Another disadvantage of conventional flying saucer toys common to virtually all varieties of aerodynamic toys is that they generally may not be used under low light conditions since it is not possible for either the sender or receiver of the toy to visualize its flight path. Thus conventional flying saucer toys are generally daytime use devices.


It is an object of the invention to provide a flying saucer toy which realistically simulates fictionalized flying saucers.

It is another object of the invention to provide a flying saucer toy which may be used in low light conditions.

It is still another object of the invention to provide a flying saucer toy of the character described which retains its advantageous aerodynamic properties.

It is a further object of the invention to provide an illuminated flying saucer toy capable of utilizing commercially available chemical light source.

These and other objects of the invention are accomplished by mounting a commercially available chemical light source in the central portion of a flying saucer toy. The saucer toy is fabricated of a light transmissive material so that light from the light source propagates through the saucer causing the saucer to glow in a realistic manner. The light source may be a tubular light-stick mounted in an elongated cylindrical cradle diametrically positioned in the central portion of the toy. The light-stick is secured in place by a plurality of upstanding resilient fingers frictionally engaging the sidewalls of the light-stick. An annular mid-portion surrounding the central portion is provided with a textured outer surface to affect the distribution of light emanating from the toy in this area. A plurality of portholes having a smooth surface are spaced apart long the mid-portion. The portholes contrast sharply with the surrounding surface since the smooth surfaces of the portholes emit less light than the surrounding textured surface.


FIG. 1 is a top plan view of the flying saucer toy including the chemical light source.

FIG. 2 is a cross-sectional view taken along the line 2--2 of FIG. 1.

FIG. 3 is a cross-sectional view taken along the line 3--3 of FIG. 1.


The flying saucer toy 10 as illustrated in the drawings includes an annular central portion 12, an annular rim 14 which, as best illustrated in FIGS. 2 and 3 has a convex outer surface and a planar inner surface so that the rim 14 is relatively thick. An annular mid-portion 16 extends from the central portion 12 to the rim 14. The mid-portion 16 contains a plurality of equally spaced portholes or windows 18 surrounded by a textured surface 20.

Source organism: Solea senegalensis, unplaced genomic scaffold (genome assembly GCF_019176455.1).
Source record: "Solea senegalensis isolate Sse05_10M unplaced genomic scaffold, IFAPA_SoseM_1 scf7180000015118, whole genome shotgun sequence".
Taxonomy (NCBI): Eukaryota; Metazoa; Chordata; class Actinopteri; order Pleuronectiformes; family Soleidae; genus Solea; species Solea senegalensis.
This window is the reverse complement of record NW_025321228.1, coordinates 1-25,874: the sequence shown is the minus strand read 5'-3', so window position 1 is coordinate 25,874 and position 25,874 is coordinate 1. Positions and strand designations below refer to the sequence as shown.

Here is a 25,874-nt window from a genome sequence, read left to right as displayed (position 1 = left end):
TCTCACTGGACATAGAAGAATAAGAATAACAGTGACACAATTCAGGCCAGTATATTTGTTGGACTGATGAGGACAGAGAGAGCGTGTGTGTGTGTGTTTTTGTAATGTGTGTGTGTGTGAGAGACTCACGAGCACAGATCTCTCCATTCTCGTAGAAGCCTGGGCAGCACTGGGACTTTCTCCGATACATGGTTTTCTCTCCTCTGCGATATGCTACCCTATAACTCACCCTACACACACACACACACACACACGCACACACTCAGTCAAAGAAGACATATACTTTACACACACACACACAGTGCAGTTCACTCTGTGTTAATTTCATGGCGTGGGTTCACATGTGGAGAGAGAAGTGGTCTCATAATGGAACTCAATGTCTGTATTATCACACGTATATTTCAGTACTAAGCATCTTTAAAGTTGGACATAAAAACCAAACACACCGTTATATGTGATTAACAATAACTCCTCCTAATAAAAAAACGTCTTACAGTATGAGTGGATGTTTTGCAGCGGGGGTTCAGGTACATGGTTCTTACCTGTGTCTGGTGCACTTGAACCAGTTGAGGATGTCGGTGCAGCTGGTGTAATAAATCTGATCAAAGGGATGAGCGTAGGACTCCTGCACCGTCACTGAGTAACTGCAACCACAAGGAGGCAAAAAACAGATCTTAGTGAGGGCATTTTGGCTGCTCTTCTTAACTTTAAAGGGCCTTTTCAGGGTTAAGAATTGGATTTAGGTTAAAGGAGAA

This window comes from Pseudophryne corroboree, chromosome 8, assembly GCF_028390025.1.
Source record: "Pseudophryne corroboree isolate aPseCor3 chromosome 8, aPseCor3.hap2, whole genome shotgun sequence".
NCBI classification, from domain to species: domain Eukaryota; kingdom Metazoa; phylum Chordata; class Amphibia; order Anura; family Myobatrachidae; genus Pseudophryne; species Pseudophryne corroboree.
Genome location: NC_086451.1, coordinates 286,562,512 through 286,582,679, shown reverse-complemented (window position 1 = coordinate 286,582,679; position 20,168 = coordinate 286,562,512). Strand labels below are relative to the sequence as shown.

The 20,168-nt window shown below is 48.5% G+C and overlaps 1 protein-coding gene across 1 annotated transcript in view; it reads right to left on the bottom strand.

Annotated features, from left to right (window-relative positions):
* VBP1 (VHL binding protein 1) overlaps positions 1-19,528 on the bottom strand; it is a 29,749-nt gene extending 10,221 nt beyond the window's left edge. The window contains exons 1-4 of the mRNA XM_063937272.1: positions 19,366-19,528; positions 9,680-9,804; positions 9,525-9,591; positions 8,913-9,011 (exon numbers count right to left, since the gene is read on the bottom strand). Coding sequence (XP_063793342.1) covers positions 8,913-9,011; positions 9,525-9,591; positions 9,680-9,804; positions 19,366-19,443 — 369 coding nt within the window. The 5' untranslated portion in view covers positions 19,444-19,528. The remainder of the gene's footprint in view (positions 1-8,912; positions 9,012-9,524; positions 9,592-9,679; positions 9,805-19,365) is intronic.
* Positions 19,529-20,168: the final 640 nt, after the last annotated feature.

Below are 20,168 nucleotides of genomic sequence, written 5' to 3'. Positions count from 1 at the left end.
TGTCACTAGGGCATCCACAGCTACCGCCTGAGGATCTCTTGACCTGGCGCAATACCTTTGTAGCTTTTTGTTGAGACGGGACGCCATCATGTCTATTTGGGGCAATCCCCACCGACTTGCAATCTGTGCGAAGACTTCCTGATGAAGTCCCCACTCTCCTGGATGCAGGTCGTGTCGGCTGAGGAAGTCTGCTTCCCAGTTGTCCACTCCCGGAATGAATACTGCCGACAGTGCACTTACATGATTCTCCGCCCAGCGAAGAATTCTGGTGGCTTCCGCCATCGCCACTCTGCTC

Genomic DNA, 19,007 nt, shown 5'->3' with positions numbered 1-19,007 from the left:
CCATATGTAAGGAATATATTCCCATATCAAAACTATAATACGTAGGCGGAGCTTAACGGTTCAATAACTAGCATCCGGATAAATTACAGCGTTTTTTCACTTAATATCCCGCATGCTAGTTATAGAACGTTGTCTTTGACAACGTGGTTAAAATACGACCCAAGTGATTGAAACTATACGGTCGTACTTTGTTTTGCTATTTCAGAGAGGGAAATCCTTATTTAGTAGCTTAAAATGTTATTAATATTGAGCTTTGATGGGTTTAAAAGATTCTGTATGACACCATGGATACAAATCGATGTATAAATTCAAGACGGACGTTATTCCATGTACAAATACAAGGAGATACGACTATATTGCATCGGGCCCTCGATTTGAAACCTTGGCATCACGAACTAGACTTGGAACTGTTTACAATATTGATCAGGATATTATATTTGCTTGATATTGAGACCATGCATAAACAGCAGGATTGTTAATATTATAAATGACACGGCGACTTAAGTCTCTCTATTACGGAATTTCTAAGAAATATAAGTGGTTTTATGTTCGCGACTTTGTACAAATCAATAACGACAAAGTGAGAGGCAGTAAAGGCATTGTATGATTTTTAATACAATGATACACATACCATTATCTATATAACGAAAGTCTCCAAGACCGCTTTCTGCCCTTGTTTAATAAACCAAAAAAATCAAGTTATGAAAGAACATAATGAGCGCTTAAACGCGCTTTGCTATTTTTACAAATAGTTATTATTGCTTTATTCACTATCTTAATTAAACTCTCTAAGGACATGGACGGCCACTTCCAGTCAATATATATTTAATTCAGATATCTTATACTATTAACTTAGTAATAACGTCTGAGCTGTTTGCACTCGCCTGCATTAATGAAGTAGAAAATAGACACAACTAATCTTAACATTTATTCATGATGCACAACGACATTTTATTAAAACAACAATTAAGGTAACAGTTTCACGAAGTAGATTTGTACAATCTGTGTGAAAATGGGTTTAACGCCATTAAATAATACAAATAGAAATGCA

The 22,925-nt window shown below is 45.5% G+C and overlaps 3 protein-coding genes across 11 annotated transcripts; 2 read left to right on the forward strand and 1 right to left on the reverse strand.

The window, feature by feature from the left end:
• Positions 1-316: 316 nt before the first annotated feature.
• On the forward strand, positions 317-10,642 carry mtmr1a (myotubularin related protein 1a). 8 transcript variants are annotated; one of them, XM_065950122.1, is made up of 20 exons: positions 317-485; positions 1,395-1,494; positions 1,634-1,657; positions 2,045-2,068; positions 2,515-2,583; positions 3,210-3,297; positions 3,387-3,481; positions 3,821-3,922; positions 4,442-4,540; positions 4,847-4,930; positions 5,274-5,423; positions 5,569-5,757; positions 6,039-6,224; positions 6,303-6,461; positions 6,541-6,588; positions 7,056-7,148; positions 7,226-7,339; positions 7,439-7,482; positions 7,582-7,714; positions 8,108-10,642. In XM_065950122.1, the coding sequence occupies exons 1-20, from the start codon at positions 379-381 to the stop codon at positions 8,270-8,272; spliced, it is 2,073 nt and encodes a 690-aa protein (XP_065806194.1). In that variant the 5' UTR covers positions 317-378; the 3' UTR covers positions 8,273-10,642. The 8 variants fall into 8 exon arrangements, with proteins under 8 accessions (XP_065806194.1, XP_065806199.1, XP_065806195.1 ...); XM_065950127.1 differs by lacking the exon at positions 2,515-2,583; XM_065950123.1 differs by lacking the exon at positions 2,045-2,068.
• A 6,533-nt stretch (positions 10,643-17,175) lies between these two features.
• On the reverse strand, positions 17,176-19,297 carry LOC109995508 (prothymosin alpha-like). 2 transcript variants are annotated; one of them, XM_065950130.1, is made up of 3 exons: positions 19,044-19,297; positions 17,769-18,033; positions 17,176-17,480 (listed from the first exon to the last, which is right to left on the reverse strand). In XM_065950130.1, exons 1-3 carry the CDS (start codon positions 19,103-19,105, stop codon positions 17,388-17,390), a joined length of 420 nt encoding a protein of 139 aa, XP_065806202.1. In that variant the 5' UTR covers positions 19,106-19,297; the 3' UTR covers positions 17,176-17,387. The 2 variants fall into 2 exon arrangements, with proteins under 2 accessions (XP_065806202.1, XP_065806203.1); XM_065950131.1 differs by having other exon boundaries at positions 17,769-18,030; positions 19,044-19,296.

The structural details of the saucer toy 10 with the exception of the textured surface 20 and windows 18 of the mid-portion 16 are similar to conventional flying saucer toys in common use. Applicant's flying saucer toy includes a chemical light source symmetrically positioned about the center of the central portion 12. One such light source is a chemical light-stick 22 positioned along a diameter of the central portion 12. The light-stick 22 may be a commercially available product sold by American Cyanamid under the trademark "CYALUME". Briefly, the light-stick 22 contains two separate liquids separated from each other by a glass vial. The light-stick 22 is bent in order to break the glass vial thereby mixing the chemicals and causing the light stick 22 to become illuminated. Although the use of a light-stick 22 is described herein, it will be understood that chemical light sources having other shapes and/or chemical compositions may be advantageously employed. The light-stick 22 includes a cylindrical body 24, a generally cyindrical cap 26 and a projecting mounting tab 28. The light-stick 22 is received in a cylindrical cradle 30 formed in the central portion 12 with the light-stick 22 being recessed to a depth of approximately 1/2 its diameter. A plurality of resilient upstanding fingers 32 integrally formed with the central portion 12 frictionally engages the sidewalls of the body 24 to retain the light-stick 22 in the cradle 30. A pair of generally conical members 34 adjacent the ends of the light-stick 22 provide a smooth transition from the outer surface of the light-stick 22 to the surface of the central portion 12. The conical member 34 adjacent the cap 26 of the light-stick 22 is provided with an inwardly depending wall 36 for preventing axial movement of the light-stick 22. The conical member 34 at the other end of the light-stick 22 does not include this wall 36 so that the hanger portion 28 may be concealed beneath the conical portion 34.

The flying saucer toy 10 is fabricated of a light transmissive material so that light from the light-stick 22 propagates through the central portion 12 and mid-portion 16 to the rim 14 of the flying saucer toy 10. Depending upon the optical properties of the material, variable amounts of light will be emitted from the surfaces of the central portion 12, mid-portion 16 and rim 14. For a more transparent material, light will generally propagate through the central portion 12 and mid-portion 16 without significant loss so that most of the light will be emitted from the toy 10 near the rim 14. A more translucent material will cause light to leak from the toy 10 in the central portion 12 and mid-portion 16. The textured surface 20 of the mid-portion 16 causes a different amount of light to be emitted from the mid-portion 16 than do the smooth surfaces of the windows 18. Thus the windows 18 contrast sharply with the textured surface 20 surrounding the windows 18.

The visual effect of the flying saucer toy is thus highly realistic of fictionalized flying saucers and it allows the flying saucer toy to be used under low light conditions. The light-stick is secured to the toy in a manner which does not adversely affect the aerodynamic characteristics of the toy so that the performance of the toy is not sacrificed by its enhanced visual appearance.

Patent Citations
Cited PatentFiling datePublication dateApplicantTitle
US2640296 *Oct 6, 1950Jun 2, 1953Coral GablesFlying saucer toy
US4086723 *Sep 29, 1976May 2, 1978Strawick Raymond LChemi-luminescent flying saucer toy
US4135324 *Apr 4, 1977Jan 23, 1979Miller Ronald LIlluminated disc airfoil toy
Referenced by
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U.S. Classification446/48, 446/219
International ClassificationA63H33/18
Cooperative ClassificationA63H33/18
European ClassificationA63H33/18
Legal Events
Feb 24, 1992ASAssignment
Effective date: 19910909
Mar 19, 1982ASAssignment
Owner name: COLVIN BRIAN
Effective date: 19820307
Owner name: JOHNSON GARY L